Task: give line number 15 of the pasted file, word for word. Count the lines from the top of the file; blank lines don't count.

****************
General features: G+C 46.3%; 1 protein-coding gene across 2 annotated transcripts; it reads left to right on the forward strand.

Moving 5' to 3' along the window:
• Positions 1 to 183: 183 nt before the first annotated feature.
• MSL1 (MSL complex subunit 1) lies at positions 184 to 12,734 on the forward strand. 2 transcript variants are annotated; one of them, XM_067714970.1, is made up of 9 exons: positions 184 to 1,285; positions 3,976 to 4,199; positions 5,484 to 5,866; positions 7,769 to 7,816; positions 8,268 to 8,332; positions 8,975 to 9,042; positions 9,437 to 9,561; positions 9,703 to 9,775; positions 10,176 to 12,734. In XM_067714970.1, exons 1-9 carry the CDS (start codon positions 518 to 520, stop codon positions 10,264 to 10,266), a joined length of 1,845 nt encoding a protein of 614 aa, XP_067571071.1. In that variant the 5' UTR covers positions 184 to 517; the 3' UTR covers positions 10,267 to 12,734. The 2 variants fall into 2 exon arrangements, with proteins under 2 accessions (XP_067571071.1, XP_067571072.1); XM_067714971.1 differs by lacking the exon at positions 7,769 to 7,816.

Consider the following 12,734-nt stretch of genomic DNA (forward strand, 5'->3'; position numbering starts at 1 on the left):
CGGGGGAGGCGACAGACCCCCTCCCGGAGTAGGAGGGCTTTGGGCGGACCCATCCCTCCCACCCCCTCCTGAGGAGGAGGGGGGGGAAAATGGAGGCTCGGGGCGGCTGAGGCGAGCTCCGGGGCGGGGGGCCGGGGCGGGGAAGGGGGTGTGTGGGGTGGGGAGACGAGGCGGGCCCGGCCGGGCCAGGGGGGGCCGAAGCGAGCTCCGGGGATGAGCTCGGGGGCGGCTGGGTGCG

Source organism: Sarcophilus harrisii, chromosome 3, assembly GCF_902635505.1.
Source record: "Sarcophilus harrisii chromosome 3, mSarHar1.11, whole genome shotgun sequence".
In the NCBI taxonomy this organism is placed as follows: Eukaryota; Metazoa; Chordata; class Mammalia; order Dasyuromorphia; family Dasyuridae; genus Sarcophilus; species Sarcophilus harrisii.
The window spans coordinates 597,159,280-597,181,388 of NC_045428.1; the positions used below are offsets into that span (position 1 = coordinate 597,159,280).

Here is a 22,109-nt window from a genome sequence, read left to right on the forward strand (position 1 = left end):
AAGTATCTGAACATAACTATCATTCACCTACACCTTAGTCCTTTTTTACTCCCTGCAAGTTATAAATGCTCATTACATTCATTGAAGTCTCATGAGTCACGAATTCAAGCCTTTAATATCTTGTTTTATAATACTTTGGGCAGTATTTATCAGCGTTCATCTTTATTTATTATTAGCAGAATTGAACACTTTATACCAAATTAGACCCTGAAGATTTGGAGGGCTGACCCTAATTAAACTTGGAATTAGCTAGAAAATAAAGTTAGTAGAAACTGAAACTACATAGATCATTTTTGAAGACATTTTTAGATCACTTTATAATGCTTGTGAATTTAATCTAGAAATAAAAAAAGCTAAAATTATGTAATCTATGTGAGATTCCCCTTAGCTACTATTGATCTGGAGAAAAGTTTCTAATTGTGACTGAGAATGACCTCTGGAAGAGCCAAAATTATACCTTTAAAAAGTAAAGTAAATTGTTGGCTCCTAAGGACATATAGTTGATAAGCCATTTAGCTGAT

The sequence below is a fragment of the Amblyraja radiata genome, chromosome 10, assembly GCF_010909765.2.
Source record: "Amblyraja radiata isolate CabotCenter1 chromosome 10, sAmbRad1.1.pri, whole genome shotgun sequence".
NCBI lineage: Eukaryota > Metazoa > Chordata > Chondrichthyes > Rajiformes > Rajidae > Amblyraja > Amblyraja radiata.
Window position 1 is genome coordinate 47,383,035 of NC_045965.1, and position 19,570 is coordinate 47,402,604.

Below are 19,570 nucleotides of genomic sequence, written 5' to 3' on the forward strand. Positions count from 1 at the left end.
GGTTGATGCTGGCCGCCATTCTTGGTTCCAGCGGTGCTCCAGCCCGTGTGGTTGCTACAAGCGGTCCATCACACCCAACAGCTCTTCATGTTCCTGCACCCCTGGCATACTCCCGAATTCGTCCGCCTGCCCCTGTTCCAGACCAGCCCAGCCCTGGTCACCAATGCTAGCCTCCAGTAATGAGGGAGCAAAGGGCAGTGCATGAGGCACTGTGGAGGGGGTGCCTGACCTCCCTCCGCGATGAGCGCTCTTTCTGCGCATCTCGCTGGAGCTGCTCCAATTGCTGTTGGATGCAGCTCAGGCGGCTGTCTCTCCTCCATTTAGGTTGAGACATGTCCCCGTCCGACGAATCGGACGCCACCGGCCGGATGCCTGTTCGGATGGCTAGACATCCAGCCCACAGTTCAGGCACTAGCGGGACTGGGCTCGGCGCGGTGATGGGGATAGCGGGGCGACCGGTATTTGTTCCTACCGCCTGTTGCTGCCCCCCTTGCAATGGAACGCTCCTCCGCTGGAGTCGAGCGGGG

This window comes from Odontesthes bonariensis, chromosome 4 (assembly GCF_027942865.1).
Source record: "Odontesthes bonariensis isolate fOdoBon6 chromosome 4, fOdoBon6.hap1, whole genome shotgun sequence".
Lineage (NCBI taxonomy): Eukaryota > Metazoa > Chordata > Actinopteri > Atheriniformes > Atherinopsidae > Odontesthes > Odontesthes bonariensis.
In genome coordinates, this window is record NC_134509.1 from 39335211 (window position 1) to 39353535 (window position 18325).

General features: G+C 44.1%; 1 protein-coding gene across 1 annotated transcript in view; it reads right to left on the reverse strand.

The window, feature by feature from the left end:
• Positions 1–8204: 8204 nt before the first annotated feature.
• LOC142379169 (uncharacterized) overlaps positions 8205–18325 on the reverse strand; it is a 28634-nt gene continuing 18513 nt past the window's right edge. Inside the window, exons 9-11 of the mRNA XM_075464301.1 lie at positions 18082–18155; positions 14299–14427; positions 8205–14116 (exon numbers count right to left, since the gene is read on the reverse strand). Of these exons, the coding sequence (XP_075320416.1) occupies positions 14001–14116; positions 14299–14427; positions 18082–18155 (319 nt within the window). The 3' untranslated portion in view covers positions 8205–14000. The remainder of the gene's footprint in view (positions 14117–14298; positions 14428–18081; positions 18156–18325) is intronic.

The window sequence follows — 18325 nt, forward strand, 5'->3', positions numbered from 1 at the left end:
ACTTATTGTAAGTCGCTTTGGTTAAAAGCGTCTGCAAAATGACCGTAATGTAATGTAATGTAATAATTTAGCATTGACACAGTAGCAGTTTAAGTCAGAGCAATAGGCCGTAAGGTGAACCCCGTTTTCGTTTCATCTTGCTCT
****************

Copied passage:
NCBI lineage: Eukaryota > Metazoa > Chordata > Chondrichthyes > Rajiformes > Rajidae > Amblyraja > Amblyraja radiata.